Page  3 ï~~insulation was fastened inside and between the two halves of the enclosure. 3.2. Drivers Factors in the selection of drivers included power handling, frequency response, sensitivity, design for intended application, circuit limitations related to phase, wattage and system impedance, and cost. Automotive speakers were selected. 3.2.1. Wattage and System Impedance It was desirable to limit power handling, as total wattage would be a multiple of the number of speakers. Keeping power handling down limited the cost of amplification. Automotive speakers typically have an impedance of 4 Q, while pro audio speakers are typically 8 Q. Selecting car speakers effectively doubled the wattage available from a given amplifier. 3.2.2. Design Adaptation Speakers for car audio are designed for spaces of a few cubic meters. Pro audio speakers are designed to drive sonic output comparatively greater distances. Given localized sound radiating in a way analogous to acoustic sources was desired, automotive speakers were preferred. Pro audio speakers would require matching sensitivities between speaker types (woofers, tweeters, etc.), plus calculating and wiring crossover components. Automotive speakers are typically designed as coaxial modules combining speaker types and crossover components. Car speakers optimized internal component compatibility and integrity, increased modularity, and decreased the overall design burden. Automotive speakers tend to deliver relatively broad frequency responses, while individual pro audio speaker components small enough for this application tend to deliver frequency responses narrow enough to require one or more sub-woofers for the lower end of the frequency spectrum. 3.2.3. Speaker Specifications Chosen for this application was a coaxial 2-way model with a 10 cm highly oriented polyolefin cone woofer and a 2.8 cm aluminum cone tweeter. Power handling is rated at 30 W RMS, impedance at 4 Q, sensitivity at 88 dB/W/m, and frequency response at 45-22,000 Hz. Higher sensitivity models were cost-prohibitive, but the frequency response of the model chosen is a positive. 3.2.4. Wiring Topology Given limitations in relation to impedance loads, and needing a sufficient number of speakers for omnidirectional array, it was determined that 16 speakers would be used. These were wired in 2 parallel sets of 4 parallel pairs in series (see Figure 1) for immediate isolation of any failed speaker. The result was a 1 -channel unit with a sustained power rating of 480 W RMS and an impedance load of 4 Q. A Speakon jack was provided for connectivity. An amplifier rated 800 W at 4 S in bridged mode was acquired to drive the unit. r---::-......-..: r;"':,.:: --- -......:. ---- --- - -..:- ----- Figure 1. Schematic diagram 3.3. Support The unit was fitted with 6 chrome-plated lugs and wire legs designed for a floor tom. These support it at about chair-height (see Figure 2). Legs could be re-fabricated for adaptation to commercially manufactured percussion or speaker stands, or for suspending from above. Support or suspension is important, given the omnidirectional design. Hemispherical speakers designed by Stephan Moore [10] and used in a variety of installation and performance applications including the Princeton Laptop Orchestra [11] would certainly produce the desired effect, perhaps with less resonance without downward radiation and acoustic interaction with floors and lower spatial contours (including an audience seated below a stage). It is proposed that for electroacoustic music, dry signals radiating in all directions provide the best acoustic blend with un-amplified acoustic sources. Figure 2. Completed unit 3.4. Testing Sonic output from the unit is immediately identifiable as having clear source focus and reverberation when played from the stage of a recital hall seating 275. Playing back recordings made in spaces with high levels of reverberation, or playing sounds with reverb added as a digital effect, disrupts acoustic localization and physical reverberation; however, these become apparent when sounds with a dry signal are played. This suggests composing electronic parts for the unit without postproduction reverb or other spatial effects added, so natural reverberation can occur along with that of acoustic sources. The array was tested for frequency response using a flat-response testing mic and a 1,000 ms sine-sweep. Near-field, far-field (lm) and ground-plane (2m)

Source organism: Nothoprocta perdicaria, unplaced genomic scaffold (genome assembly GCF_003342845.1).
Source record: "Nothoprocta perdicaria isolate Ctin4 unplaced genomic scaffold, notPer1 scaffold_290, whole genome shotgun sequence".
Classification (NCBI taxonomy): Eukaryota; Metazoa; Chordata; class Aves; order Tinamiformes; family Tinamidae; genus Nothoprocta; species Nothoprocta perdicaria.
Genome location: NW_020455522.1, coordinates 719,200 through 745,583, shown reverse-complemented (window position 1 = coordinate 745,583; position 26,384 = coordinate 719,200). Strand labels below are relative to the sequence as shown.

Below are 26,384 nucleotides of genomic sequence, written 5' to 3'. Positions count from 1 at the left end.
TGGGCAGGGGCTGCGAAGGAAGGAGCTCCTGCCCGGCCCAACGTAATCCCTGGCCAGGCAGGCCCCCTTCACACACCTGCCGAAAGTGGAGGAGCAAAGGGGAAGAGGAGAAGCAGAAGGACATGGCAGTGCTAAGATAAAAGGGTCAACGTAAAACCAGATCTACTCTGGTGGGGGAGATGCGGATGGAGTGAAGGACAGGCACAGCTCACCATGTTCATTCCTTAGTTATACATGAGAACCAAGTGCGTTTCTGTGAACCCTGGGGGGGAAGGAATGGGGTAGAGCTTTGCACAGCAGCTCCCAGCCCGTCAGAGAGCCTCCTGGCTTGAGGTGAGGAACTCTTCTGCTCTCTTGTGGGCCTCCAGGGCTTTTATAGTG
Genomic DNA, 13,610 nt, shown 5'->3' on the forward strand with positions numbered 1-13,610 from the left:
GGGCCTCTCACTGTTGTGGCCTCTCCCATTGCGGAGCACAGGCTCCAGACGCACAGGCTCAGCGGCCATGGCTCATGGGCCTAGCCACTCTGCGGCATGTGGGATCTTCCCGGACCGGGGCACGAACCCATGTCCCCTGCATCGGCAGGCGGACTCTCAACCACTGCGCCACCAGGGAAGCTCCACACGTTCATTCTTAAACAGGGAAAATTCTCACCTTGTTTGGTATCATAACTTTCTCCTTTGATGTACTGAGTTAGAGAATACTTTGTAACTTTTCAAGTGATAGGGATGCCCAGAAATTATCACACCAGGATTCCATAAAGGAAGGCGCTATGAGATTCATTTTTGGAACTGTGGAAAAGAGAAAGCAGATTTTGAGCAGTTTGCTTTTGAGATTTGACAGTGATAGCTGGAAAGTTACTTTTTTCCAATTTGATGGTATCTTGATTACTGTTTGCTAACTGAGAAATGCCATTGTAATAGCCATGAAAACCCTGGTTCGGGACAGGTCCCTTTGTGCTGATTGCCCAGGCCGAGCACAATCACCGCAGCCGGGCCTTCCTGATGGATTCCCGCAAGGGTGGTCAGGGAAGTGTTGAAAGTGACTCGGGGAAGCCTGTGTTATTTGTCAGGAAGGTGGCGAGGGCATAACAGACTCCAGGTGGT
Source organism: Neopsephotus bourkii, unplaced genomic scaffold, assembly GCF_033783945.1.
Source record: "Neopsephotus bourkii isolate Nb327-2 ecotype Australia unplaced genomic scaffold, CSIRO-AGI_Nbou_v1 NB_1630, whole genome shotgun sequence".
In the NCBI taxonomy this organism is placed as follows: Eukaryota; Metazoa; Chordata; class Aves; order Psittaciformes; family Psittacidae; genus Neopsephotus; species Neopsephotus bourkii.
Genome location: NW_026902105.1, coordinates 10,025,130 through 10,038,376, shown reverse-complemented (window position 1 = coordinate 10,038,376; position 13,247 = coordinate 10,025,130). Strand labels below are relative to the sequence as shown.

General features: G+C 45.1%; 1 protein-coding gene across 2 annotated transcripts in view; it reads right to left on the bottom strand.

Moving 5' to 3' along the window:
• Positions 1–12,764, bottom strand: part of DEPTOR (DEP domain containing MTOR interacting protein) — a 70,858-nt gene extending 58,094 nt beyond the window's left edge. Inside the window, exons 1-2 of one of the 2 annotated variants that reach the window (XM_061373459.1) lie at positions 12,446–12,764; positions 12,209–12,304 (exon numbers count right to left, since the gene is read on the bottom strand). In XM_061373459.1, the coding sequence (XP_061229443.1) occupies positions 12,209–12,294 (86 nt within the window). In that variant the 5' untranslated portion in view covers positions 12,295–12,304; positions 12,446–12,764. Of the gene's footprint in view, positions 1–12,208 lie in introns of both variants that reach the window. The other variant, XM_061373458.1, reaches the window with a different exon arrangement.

Page  4 ï~~measurements were taken. The near-field measurement is shown in Figure 3, the far-field measurement in Figure 4, and the ground-plane measurement in Figure 5. These tests show a functional frequency response between 20 and 20,000 Hz. For those aiming at highly accurate reproduction of studio results, the near-field measurement (most accurate for the lower end of the spectrum) suggests boosting the low extremity of the spectrum with an equalizer, applying a smooth downward curve to reach unity gain at about 150 Hz. Another possibility would be to supplement the unit with a subwoofer. Figure 3. Near-field frequency response -.......................::..................................... -.............................................. c.........i.......................................................... Figure 4. Far-field frequency response..... ^.;i.....: Figure. r-pe frequency response 1 \ Figure 5. Ground-plane frequency response 4. Conclusion The unit on empirical observation seems useful for creating satisfactory acoustic spatialization, in terms of both localization and reverberation, especially for signals without recorded or post-production reverb that disrupt sound cutoffs and subsequent acoustic decay. This suggests potential for blending with un-amplified acoustic instruments or human voices. Acoustic tests show a functional frequency response that may or may not require equalization depending on user sensibilities. It remains for the array to be heard under actual performance conditions. As of this writing, two pieces: Virtual Duet for solo bassoon and electronic sound from digitally edited bassoon samples, and Two Irish Dances for uilleann bagpipes and automated digital synthesizers have been composed by the author for the device and forwarded to performers for preparation. Yet to be assessed from empirical and aesthetic standpoints are the relative achievement of ensemble and overall artistic success of the unit's application. 5. References [1] Misdariis, N., O. Warusfel and R. Causs6. "Radiation Control on a Multi-Loudspeaker Device", Proceedings of the International Computer Music Conference, Havana, Cuba, 2001. [2] Avizienis, R., A. Freed, P. Kassakian and D. Wesel. "A Compact 120 Independent Element Spherical Loudspeaker Array with Programmable Radiation Patterns". Audio Engineering Society 120th Convention, Paris, France, 2006. [3] Zotter, F. and M. Noisternig. "Near- and Farfield Beamforming Using Spherical Loudspeaker Arrays". 3rd Congress Alps Adria Acoustics Association, Graz, Austria, 2007. [4] Backus, J. The Acoustical Foundations of Music. W.W. Norton, New York, London, 1977. pp. 163-84. [5] Bahn, C. and S. Moore. "Inside-in, alternative paradigms for sound spatialization", The Journal of the Acoustical Society of America, Apr. 2003, 113/4, p. 2215. [6] Bahn, C. and S. Moore. "Engaging spaces: Intimate electro-acoustic display in alternative performance venues", The Journal of the Acoustical Society of America, May 2004, 115/5, p. 2552. [7] Roads, C. The Computer Music Tutorial. MIT Press, Cambridge, MA, USA, 1996. pp. 457-8, 1055-8. [8] Bahn, C., T. Hahn and D. Trueman. "Physicality and Feedback: A Focus on the Body in the Performance of Electronic Music", Proceedings of the International Computer Music Conference, Havana, Cuba, 2001. [9] Trueman, D., C. Bahn and P. Cook. "Alternative voices for electronic sound", Proceedings of the International Computer Music Conference, Berlin, Germany, 2000 and The Journal of the Acoustical Society ofAmerica, Nov. 2000, 108/5, p. 2538. [10] Electrotap L.L.C. "A Brief History of the Hemispheres", as of 15 May, 2008, http:/ istory.shtm I [11] Trueman, D., P. Cook, S. Smallwood and G. Wang. "PLOrk: The Princeton Laptop Orchestra, Year 1", Proceedings of the International Computer Music Conference, New Orleans, USA, 2006.